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Ottmar Liebert and Luna Negra Aug 27, 2014 Liebert has sold millions of records across the globe and is known as a skilled practitioner of contemporary flamenco guitar with lots of textures, contrasting traditional and electric instruments. 62 other events on Wednesday, August 27
 
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Wednesday, Feb 13, 2013

Chris Richards makes it rain

Exploring the San Diego-‘Weeds’ connection

By Peter Holslin
smoking-patio2 Chris Richards with Weeds’ Mary-Louise Parker

Weeds has been good to San Diego. In the past couple of years, more than half a dozen local acts have had songs appear on the popular Showtime series. The list of tunes is diverse, ranging from Low Volts’ thumping blues-rock jam “Blame It on the Break Up” to the upbeat, stripped-down indie-rock of Subsurfer’s “Girl on Girl.”

Most of the songs appeared in episodes during the show’s eighth and final season, which aired last year. The seventh episode, “Unfreeze,” had an especially strong local turnout: Songs by The Styletones and Midnight Rivals were used in scenes, while The Nervous Wreckords’ “Classy Girls” played during the end credits. And the fun doesn’t stop there: “Classy Girls” has been included in a new compilation, Weeds: An Eighth of the Best: Music from Season 8, which is available for download on Amazon.com.

So, who’s been making it rain for the San Diego scene? The honors go to Chris Richards of the local music-placement company Six Palms Entertainment. Working as a “song plugger,” Richards has sent Weeds’ producers and music supervisor countless songs for consideration. He sent them nearly 400 songs for the eighth season alone, including cuts by locals like The Heavy Guilt and Kevin Martin.

Richards says there was no way of predicting what would work for the show. Occasionally, a song would end up on the cutting-room floor even after the editors found a use for it. So, it’s best to just give producers everything you’ve got.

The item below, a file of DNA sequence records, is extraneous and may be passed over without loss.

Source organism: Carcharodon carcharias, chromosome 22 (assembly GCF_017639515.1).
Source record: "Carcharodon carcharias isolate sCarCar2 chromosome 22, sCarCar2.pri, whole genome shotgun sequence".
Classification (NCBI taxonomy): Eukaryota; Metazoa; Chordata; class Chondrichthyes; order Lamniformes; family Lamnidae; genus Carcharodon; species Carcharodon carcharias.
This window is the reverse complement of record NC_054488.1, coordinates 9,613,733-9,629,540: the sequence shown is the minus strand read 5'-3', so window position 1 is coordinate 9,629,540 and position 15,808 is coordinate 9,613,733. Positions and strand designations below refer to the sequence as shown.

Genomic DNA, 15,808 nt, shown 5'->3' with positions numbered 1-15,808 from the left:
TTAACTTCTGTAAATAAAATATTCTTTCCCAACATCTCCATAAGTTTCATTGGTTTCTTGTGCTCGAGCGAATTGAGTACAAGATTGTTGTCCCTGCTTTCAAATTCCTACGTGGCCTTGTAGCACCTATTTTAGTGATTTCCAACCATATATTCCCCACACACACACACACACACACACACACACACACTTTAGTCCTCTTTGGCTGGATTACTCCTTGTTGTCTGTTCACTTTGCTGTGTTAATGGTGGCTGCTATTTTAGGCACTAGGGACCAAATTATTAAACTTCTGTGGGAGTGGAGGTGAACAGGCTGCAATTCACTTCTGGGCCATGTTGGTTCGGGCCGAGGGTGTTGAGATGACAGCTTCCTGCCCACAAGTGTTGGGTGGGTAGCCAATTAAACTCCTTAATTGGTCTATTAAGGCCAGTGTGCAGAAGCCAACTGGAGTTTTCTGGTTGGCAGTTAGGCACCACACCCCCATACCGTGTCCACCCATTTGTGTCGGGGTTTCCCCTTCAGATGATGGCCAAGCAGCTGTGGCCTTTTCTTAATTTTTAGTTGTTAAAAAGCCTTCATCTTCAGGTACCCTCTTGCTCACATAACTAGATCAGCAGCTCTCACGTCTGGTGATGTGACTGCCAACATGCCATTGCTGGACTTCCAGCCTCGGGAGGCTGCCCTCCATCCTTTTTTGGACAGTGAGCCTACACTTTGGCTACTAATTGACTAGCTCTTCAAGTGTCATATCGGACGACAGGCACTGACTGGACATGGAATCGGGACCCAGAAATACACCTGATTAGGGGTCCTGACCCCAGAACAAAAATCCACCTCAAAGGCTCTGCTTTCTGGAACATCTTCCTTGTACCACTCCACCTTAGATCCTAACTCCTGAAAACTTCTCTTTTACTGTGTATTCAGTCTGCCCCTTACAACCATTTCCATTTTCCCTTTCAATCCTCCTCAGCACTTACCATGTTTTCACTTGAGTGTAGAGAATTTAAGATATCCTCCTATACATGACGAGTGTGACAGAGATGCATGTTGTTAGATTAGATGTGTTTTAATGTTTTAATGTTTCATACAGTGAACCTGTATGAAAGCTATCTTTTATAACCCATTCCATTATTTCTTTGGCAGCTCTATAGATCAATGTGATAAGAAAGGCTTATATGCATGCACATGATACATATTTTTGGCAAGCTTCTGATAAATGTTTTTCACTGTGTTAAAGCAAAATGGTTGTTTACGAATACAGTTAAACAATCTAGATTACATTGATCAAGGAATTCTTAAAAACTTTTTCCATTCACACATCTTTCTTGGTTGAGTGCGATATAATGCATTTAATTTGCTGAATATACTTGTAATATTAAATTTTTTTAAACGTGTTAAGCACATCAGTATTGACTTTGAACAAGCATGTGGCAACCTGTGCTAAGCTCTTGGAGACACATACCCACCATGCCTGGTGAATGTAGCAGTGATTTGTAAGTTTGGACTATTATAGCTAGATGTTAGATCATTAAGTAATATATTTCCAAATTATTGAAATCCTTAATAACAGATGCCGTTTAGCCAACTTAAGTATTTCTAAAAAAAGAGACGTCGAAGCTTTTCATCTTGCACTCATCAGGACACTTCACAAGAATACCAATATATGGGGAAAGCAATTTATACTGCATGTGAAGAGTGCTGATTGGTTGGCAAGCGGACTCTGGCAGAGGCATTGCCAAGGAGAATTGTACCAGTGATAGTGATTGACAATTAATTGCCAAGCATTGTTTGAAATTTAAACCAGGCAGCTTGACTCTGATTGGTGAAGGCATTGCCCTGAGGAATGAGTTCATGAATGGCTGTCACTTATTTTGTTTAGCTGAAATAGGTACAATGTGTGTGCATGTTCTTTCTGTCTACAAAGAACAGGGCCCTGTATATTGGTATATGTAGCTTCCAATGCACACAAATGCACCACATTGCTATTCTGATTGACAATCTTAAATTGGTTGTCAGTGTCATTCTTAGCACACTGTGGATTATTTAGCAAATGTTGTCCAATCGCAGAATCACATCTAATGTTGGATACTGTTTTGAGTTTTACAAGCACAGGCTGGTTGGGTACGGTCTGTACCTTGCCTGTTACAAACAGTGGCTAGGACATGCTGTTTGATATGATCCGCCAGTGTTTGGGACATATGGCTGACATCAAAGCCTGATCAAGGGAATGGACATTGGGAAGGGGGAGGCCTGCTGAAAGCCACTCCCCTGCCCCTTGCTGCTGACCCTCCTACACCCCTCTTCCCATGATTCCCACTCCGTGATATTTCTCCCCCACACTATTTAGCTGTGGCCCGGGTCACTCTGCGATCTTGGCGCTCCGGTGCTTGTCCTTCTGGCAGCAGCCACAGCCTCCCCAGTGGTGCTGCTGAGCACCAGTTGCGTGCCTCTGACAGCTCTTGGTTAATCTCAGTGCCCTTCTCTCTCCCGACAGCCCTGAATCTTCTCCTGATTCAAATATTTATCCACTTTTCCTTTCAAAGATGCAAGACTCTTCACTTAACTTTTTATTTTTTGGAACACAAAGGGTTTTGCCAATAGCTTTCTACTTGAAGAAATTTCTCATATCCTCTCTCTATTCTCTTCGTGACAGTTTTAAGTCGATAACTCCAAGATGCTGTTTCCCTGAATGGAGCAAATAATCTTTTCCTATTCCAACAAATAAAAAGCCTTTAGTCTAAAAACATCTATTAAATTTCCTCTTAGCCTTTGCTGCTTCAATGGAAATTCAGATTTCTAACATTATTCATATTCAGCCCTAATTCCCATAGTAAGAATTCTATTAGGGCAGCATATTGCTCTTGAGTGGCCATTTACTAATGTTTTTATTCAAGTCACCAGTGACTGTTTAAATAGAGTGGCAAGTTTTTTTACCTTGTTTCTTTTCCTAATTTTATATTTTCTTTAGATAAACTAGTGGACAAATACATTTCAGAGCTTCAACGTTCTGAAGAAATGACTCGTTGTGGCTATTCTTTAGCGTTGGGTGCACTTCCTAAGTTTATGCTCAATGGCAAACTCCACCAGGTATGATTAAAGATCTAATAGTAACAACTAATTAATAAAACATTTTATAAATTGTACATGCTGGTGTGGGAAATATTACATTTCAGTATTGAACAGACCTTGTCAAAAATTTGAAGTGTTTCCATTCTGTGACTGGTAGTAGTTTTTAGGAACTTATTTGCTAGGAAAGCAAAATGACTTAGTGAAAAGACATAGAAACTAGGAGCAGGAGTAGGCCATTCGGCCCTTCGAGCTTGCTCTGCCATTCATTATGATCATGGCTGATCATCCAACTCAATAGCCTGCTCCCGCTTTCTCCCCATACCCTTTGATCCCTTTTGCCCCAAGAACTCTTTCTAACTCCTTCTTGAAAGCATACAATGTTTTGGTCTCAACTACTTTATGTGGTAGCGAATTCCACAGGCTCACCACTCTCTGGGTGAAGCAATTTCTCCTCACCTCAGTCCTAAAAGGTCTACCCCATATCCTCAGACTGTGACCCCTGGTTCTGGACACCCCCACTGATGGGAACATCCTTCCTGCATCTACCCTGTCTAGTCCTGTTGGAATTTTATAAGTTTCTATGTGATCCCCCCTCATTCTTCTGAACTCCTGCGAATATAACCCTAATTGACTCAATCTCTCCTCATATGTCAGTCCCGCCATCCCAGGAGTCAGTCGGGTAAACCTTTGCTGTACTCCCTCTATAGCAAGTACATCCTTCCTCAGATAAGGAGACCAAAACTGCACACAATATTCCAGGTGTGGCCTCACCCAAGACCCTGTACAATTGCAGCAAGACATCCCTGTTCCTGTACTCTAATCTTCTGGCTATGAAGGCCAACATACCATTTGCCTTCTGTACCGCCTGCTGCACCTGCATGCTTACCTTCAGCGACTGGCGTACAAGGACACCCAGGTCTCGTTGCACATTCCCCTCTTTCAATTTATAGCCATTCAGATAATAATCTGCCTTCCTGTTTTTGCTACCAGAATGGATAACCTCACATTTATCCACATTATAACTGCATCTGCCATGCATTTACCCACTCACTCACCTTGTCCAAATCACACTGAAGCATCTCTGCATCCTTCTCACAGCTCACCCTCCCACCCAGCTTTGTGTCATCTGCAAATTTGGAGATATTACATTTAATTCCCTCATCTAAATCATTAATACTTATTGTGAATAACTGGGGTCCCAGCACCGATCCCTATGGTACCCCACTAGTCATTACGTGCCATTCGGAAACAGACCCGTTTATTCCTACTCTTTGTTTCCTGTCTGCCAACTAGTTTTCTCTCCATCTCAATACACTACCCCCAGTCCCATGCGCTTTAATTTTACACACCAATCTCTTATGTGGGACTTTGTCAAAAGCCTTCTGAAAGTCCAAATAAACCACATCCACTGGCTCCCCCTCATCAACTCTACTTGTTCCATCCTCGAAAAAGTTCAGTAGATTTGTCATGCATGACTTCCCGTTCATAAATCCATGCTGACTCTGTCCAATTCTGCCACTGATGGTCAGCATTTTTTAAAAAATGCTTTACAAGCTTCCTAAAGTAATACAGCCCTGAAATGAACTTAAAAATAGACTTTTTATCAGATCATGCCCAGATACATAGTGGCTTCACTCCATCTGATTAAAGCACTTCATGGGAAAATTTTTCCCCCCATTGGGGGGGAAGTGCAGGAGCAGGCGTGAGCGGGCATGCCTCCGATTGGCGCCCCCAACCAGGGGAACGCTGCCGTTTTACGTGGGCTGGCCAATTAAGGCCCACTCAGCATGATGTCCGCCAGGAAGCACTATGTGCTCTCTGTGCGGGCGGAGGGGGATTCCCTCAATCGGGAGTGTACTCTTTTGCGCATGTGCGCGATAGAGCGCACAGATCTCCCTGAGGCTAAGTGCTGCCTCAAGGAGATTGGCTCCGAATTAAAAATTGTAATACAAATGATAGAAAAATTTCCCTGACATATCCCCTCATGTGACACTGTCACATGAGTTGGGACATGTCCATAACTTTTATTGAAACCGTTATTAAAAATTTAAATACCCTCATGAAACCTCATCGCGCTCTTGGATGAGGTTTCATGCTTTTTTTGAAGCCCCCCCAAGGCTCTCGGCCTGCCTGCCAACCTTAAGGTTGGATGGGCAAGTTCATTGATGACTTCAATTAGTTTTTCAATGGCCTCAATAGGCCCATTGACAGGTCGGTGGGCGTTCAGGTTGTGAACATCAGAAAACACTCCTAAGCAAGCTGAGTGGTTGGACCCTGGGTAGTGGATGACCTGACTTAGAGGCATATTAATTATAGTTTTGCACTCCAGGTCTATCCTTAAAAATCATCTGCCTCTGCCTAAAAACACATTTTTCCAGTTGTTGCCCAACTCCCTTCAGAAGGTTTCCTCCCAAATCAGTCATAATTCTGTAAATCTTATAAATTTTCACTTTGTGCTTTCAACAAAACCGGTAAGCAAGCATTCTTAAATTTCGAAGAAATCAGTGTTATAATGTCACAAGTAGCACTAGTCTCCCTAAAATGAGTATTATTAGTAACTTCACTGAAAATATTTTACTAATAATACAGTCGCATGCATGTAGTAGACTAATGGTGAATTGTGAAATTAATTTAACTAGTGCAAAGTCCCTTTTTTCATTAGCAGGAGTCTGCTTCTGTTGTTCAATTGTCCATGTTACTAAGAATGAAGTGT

“You just never know what will stick,” Richards says. “It’s always nice to be able to call the artist and tell them they made it into the production.”

Richards started sending songs to Weeds because he’s close friends with the show’s executive producer, Mark Burley. They met in 1984, when Richards was a film student at SDSU and Burley worked on the San Diego set of the detective series Simon & Simon. After reconnecting during the Weeds years, they struck up an informal working relationship at the start of the show’s third season.

“It was based on friendship and trust,” Burley tells CityBeat. “The more he did it, the more we liked it.”

Weeds may be over, but Richards recently submitted songs to the people behind an upcoming Netflix series, Orange is the New Black, for which Burley serves as a consulting producer. Richards’ selections included tunes by The Styletones’ Stevie Harris and songwriter Tori Roze—though, of course, he can’t say what the editors and producers will eventually pick to be on the show.

“It’s always a matter of whatever works,” he says. “They’ve got plenty of time to work on this.”


Email peterh@sdcitybeat.com or follow him on Twitter at @peterholslin.




 
 
 
 
 
 
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